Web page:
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Meditation and the Muse: Simple Daily Practices that Boost Creativity by Christa Hogan

You may already be meditating and not know it.

Ever puzzled over a problem in a creative project only to get zapped by the perfect solution hours later while in the shower, walking the dog, or in the middle of the night? Inspiration can be elusive, but some meditative practices help creatives harness the muse.

If you’ve tried meditation before or, like most of us, keep meaning to but never quite get around to it, there’s good news. Studies show that you don’t need to be an expert meditator or even stop moving to see the benefits of meditation on your creativity. You also don’t need to concentrate deeply, which is great news for anyone who struggles to focus.

In fact, you may already be meditating and not realize it. Even the aforementioned daily activities—showering, walking the dog, and sleeping—contain meditative components that, with intention, can lead to increased creativity. Read on to discover how:

Open Monitoring Meditation: Showering is one of many mindless activities we do regularly. We don’t have to focus to perform the task correctly. Instead, we let our attention wander in a state of easy, open awareness, a technique known as Open Monitoring Meditation or OM. Ironically, when we release our focus, our brains form fresh connections.

The next step: You don’t have to run up your water bill for inspiration to strike. Many creatives already have daily practices that mimic OM, like free writing and sketching. Take your practice deeper by engaging in a kind of intuitive listening. Observe and record your thoughts, emotions, images, surroundings, and ideas without judgment. Similar techniques have been used by artists from DaVinci to Frida Kahlo.

Movement Meditation:

Walking has been believed to boost creativity since the days of Aristotle, and scientists have long known that exercise is good for the brain. Now studies show that walking also increases creative output by as much as sixty percent. Authors J.K. Rowling and L.M. Montgomery credit walking with curing writer’s block.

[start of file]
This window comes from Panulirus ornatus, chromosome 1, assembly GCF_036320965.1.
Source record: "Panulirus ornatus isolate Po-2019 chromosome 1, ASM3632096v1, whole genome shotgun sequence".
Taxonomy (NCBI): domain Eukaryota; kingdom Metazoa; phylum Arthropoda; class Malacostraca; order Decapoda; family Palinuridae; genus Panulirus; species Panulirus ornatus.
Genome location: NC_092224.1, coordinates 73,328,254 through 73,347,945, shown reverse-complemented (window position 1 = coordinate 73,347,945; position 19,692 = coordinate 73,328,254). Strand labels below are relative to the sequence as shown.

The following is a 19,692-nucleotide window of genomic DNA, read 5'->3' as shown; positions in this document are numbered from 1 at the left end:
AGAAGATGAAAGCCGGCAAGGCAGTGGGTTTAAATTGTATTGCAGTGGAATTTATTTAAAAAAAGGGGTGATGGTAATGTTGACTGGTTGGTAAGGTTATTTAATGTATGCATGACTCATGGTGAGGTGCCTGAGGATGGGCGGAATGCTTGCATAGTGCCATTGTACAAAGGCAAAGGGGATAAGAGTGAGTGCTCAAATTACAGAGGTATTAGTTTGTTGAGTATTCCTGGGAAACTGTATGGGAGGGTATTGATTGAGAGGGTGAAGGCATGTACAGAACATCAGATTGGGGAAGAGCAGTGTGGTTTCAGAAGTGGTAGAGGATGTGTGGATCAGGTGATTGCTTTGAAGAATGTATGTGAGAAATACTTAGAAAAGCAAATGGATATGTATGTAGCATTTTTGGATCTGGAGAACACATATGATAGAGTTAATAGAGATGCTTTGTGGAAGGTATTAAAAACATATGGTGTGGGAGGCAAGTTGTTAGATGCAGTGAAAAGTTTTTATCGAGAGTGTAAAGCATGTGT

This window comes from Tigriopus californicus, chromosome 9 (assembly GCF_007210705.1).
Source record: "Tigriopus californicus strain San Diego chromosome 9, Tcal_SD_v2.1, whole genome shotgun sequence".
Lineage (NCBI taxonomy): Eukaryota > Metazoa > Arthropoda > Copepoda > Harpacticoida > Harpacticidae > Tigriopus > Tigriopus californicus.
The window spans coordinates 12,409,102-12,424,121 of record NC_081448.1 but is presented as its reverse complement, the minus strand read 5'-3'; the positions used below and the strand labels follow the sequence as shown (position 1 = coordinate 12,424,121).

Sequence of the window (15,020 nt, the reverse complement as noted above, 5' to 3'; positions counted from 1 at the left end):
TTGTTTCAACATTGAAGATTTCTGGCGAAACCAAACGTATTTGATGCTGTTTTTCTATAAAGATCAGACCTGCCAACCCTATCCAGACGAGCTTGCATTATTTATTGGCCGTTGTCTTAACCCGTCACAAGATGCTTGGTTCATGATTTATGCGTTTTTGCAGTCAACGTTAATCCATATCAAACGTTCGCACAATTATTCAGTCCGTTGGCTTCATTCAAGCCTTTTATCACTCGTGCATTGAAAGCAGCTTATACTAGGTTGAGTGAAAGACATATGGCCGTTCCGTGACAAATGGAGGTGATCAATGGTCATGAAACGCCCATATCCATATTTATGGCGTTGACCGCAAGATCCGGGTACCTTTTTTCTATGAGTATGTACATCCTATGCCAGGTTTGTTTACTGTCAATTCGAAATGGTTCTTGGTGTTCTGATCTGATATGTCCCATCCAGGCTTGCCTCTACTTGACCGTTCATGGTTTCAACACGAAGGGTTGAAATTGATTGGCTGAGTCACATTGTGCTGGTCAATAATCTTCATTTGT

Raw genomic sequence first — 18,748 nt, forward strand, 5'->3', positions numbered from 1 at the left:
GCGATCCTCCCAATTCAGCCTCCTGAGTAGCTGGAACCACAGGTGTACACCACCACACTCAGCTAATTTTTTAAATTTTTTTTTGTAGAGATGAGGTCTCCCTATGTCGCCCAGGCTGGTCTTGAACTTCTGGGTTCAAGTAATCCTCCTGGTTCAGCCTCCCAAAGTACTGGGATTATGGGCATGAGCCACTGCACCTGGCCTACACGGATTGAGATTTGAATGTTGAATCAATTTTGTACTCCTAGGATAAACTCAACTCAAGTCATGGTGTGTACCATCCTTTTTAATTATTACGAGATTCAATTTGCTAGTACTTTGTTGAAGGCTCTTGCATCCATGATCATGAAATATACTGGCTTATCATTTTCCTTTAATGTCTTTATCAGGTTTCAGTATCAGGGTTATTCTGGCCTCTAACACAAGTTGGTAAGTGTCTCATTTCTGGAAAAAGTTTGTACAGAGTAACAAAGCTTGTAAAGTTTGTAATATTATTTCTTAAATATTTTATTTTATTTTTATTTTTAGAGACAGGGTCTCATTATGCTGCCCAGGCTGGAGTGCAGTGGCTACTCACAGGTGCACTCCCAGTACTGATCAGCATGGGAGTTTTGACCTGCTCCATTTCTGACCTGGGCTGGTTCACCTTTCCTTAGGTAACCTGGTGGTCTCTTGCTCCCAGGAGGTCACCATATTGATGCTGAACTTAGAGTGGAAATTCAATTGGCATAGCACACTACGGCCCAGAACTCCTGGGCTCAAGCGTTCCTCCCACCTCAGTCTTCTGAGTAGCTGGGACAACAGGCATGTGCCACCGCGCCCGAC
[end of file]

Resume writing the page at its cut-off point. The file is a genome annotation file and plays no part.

The next step: If you don’t have a dog to walk, no sweat. Any body movement done with mindful intention can become a meditation. Traditional movement practices include walking, qigong, tai chi, and yoga, but even running or kayaking work. Take a mindful approach to activities you already enjoy, noting your surroundings, breath, and bodily sensations. Allow yourself to be drawn fully into the moment.

Yoga Nidra: Insomnia is a common complaint of artists from Beyonce to Collette, which is unfortunate since sleep has been shown to foster creativity. This may be why, ironically, so many of our best ideas occur in the middle of the night. Salvador Dali, John Lennon, and E.B. White all grew inspiration from their dreams.

The next step: If you struggle with getting seven hours or more of sleep each night, take heart. Studies show that even napping or dozing can help improve your overall well-being and creativity. Unable to fall asleep in the middle of the day? Yoga Nidra is a guided meditation that leads participants into a state between sleeping and wakefulness, known for sparking creative insight and improving nighttime sleep.

Whether you’re a longtime meditator or struggle with ‘monkey mind’, these meditation practices can be incorporated seamlessly into your daily life, improving your well-being and making you a stronger creative. Still need some place to start? Download my free Yoga Nidra recording for creatives today.


Christa Hogan is a veteran freelance writer, author of fifteen nonfiction books for kids, and yoga teacher.  This article first appeared on her blog. You can find Christa on Twitter at @christachogan.